Thirteen years past his last title fight once pound-for-pound champion Roy Jones Jr. (65-9-0) is officially retiring from boxing. Jones who held titles in five different weight classes, will fight his 75th and reportedly last fight on Feb 8 against Scott Sigmon (30-11-1, 16 KOs) in his hometown of Pensacola, Florida.
The former Olympic silver medalist will headline Island Fights 46 at cruiserweight.
"You should call it my last day at the Bay. It's my last one for the Bayfront, Civic Center, Pensacola, Bayfront Arena, whatever you want to call it. So, if you want to come to see my last day in Pensacola, be there February 8. That's my last one there," - Jones said on a Facebook video.
Up through the weights
This isn’t a last hurrah by a man who almost made it to the pinnacle of the sport. Roy Jones Jr. has nothing left to prove to promotors or spectators.
The fighter who refers to himself as “Superman” became the first middleweight champion to win a heavyweight title in 106 years. His storied career included being the undisputed light heavyweight champion in 1999, unifying the WBA, WBC, and IBF titles.
Jones chose his words carefully in his announcement calling the bout his final boxing match. This fight is as much a final punctuation on a for sure Hall of Fame career as it is an audition for a brand-new opportunity. The card will have a mix of MMA and boxing matches and is scheduled to be viewed on UFC Fight Pass. At 49-years-old, Jones has sparked new conversation around a crossover fight with former UFC champ Anderson Silva in Russia.
Given his unique friendship with Russia's President Vladimir Putin, his connection to Dana White could open the door for UFC Russia of all things. Jones has won his last three fights since a brutal knockout from Enzo Maccarinelli in December 2015 in that country.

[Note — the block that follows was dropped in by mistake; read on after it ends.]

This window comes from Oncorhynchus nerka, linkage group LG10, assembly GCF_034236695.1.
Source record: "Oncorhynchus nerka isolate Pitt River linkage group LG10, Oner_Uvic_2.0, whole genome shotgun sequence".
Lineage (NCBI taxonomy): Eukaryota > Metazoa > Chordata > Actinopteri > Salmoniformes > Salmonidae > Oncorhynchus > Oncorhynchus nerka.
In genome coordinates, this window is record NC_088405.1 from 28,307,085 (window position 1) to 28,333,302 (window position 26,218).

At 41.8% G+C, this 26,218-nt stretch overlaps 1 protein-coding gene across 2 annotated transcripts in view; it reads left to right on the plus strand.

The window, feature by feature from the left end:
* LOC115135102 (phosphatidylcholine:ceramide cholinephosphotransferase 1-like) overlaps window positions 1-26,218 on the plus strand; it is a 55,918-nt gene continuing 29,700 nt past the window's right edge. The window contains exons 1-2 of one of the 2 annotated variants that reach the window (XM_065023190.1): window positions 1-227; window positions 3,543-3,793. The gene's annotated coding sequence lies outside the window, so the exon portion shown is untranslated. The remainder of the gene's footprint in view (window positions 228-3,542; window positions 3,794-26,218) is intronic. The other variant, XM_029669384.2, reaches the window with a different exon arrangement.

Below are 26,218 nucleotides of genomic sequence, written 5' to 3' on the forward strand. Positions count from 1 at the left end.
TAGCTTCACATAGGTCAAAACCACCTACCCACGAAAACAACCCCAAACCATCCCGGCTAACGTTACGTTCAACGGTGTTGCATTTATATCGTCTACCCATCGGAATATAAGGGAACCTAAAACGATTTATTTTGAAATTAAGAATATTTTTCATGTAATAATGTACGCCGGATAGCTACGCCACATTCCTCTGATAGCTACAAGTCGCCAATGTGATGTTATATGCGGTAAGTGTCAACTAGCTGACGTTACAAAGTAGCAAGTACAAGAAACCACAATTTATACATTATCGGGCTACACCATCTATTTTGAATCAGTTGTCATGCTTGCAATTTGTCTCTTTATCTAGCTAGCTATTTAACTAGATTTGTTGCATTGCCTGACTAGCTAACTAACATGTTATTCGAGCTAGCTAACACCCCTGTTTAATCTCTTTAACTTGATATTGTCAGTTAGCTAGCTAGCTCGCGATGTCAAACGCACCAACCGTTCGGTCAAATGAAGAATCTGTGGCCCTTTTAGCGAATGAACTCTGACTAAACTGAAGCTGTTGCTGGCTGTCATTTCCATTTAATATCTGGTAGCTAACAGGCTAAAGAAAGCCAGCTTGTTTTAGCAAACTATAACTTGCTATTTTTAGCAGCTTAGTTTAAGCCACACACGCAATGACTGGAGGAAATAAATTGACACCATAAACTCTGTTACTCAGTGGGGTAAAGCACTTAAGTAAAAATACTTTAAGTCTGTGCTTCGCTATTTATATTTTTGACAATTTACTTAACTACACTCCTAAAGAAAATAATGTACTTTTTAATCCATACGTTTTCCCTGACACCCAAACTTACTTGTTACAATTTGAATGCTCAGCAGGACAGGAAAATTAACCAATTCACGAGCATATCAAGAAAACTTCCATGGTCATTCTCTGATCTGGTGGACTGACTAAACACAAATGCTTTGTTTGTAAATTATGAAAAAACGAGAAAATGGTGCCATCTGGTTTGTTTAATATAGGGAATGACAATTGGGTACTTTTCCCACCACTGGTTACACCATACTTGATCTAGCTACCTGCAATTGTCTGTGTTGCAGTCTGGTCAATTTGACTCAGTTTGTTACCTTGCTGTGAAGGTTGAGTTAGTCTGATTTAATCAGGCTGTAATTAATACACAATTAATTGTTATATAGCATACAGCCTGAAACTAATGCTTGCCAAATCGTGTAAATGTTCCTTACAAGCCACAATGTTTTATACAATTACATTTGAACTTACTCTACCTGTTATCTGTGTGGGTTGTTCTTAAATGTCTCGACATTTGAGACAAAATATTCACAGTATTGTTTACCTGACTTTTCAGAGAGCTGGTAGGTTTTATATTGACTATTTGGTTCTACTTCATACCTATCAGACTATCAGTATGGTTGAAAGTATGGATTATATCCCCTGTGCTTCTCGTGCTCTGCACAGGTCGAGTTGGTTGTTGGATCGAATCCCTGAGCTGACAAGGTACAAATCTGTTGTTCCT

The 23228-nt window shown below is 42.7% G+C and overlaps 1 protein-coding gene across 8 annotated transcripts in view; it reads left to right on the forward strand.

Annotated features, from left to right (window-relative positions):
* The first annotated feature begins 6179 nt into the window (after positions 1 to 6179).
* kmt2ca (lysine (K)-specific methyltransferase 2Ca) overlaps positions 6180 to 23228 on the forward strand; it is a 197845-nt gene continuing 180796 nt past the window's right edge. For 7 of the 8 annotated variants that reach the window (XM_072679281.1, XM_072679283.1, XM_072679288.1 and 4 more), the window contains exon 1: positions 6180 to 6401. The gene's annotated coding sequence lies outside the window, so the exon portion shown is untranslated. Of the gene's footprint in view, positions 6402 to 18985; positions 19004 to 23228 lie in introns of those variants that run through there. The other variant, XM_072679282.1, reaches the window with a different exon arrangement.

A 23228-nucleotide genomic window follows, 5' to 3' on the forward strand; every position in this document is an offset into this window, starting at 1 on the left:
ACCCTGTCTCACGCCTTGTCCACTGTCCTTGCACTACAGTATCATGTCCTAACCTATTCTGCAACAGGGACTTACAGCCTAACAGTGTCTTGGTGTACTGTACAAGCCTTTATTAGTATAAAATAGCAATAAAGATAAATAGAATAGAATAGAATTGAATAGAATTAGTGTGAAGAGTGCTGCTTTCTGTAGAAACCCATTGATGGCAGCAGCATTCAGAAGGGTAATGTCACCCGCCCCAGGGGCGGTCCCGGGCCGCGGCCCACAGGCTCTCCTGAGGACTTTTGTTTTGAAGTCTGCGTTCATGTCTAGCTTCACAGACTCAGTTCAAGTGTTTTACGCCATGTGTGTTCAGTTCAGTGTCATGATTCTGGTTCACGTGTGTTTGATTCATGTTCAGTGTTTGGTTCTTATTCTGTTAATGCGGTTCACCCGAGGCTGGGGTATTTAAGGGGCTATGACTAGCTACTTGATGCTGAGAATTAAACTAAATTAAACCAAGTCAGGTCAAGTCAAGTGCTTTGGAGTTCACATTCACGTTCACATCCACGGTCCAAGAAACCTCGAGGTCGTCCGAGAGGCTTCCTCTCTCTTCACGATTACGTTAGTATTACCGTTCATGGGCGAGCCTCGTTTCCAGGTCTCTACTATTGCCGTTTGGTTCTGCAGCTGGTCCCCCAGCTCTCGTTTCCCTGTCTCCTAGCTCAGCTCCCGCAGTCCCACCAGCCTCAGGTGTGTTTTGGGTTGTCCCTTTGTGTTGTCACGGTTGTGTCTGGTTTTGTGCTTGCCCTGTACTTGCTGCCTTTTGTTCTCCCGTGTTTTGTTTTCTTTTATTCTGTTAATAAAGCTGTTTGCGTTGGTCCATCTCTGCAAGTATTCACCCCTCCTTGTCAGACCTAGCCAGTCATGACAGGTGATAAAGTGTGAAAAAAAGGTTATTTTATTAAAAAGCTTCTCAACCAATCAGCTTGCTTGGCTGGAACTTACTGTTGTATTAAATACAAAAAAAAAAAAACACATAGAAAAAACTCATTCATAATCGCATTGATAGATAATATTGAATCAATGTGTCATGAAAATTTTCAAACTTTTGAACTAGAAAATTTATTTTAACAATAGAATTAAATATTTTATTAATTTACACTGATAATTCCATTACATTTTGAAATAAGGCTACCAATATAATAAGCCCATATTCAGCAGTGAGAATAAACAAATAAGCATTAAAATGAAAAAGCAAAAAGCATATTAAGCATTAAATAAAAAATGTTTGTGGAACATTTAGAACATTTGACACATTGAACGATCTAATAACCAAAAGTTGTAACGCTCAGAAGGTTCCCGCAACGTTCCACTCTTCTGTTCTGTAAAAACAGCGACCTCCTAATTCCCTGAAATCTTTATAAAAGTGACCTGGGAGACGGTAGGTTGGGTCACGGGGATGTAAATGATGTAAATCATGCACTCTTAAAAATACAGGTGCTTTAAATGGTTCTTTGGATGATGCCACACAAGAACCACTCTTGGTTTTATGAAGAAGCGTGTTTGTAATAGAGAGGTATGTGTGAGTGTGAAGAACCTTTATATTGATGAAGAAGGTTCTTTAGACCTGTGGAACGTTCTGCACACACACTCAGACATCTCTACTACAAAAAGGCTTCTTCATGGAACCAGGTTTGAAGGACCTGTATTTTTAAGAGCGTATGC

He’s won 11 of his last 12 fights, albeit those wins came against Rodney Moore, a part-time MMA fighter, and Vyron Phillips, who was making his boxing debut.
For boxers of Jones’ caliber, retirement is a juxtaposition of ego and finances. A longtime commentator alongside HBO’s Max Kellerman and Jim Lampley, Jones has a day job. Still, it could be a combination of both need and desire.
Recently he told TMZ sports he considers himself the Tom Brady of boxing. "You have to be able to rate people by how they perform under pressure, when things don't go their way.”Roy Jones Jr. is far past his prime. Some fighters catch the retirement window wide open and are able to walk upright through it. Others slide through while lithely slumped over the ledge. Let’s hope it’s the former for Roy Jones Jr.
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